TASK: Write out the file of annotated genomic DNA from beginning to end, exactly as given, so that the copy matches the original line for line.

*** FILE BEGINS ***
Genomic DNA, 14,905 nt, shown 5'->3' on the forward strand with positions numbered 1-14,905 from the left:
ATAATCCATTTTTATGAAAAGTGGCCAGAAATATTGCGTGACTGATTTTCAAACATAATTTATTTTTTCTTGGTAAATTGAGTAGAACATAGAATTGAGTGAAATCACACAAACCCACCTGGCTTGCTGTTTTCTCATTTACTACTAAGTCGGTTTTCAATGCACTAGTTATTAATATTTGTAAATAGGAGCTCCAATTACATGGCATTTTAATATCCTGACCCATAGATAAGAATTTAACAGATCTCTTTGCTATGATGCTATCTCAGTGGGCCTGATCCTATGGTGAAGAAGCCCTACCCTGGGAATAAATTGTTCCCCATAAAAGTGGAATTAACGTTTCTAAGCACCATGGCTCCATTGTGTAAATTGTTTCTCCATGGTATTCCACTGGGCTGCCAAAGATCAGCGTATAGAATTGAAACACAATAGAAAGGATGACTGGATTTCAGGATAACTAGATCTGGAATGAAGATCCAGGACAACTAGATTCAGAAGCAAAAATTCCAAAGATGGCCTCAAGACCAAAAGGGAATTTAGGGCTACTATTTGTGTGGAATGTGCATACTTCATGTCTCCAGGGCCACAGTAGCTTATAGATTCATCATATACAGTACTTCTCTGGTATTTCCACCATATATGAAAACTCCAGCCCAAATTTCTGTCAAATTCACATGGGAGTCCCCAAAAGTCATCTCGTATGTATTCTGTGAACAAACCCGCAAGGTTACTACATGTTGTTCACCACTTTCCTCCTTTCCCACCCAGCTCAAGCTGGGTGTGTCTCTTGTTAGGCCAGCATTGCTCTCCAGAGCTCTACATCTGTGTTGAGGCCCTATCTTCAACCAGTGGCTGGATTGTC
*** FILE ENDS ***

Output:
Genomic DNA, 14,905 nt, shown 5'->3' on the forward strand with positions numbered 1-14,905 from the left:
ATAATCCATTTTTATGAAAAGTGGCCAGAAATATTGCGTGACTGATTTTCAAACATAATTTATTTTTTCTTGGTAAATTGAGTAGAACATAGAATTGAGTGAAATCACACAAACCCACCTGGCTTGCTGTTTTCTCATTTACTACTAAGTCGGTTTTCAATGCACTAGTTATTAATATTTGTAAATAGGAGCTCCAATTACATGGCATTTTAATATCCTGACCCATAGATAAGAATTTAACAGATCTCTTTGCTATGATGCTATCTCAGTGGGCCTGATCCTATGGTGAAGAAGCCCTACCCTGGGAATAAATTGTTCCCCATAAAAGTGGAATTAACGTTTCTAAGCACCATGGCTCCATTGTGTAAATTGTTTCTCCATGGTATTCCACTGGGCTGCCAAAGATCAGCGTATAGAATTGAAACACAATAGAAAGGATGACTGGATTTCAGGATAACTAGATCTGGAATGAAGATCCAGGACAACTAGATTCAGAAGCAAAAATTCCAAAGATGGCCTCAAGACCAAAAGGGAATTTAGGGCTACTATTTGTGTGGAATGTGCATACTTCATGTCTCCAGGGCCACAGTAGCTTATAGATTCATCATATACAGTACTTCTCTGGTATTTCCACCATATATGAAAACTCCAGCCCAAATTTCTGTCAAATTCACATGGGAGTCCCCAAAAGTCATCTCGTATGTATTCTGTGAACAAACCCGCAAGGTTACTACATGTTGTTCACCACTTTCCTCCTTTCCCACCCAGCTCAAGCTGGGTGTGTCTCTTGTTAGGCCAGCATTGCTCTCCAGAGCTCTACATCTGTGTTGAGGCCCTATCTTCAACCAGTGGCTGGATTGTC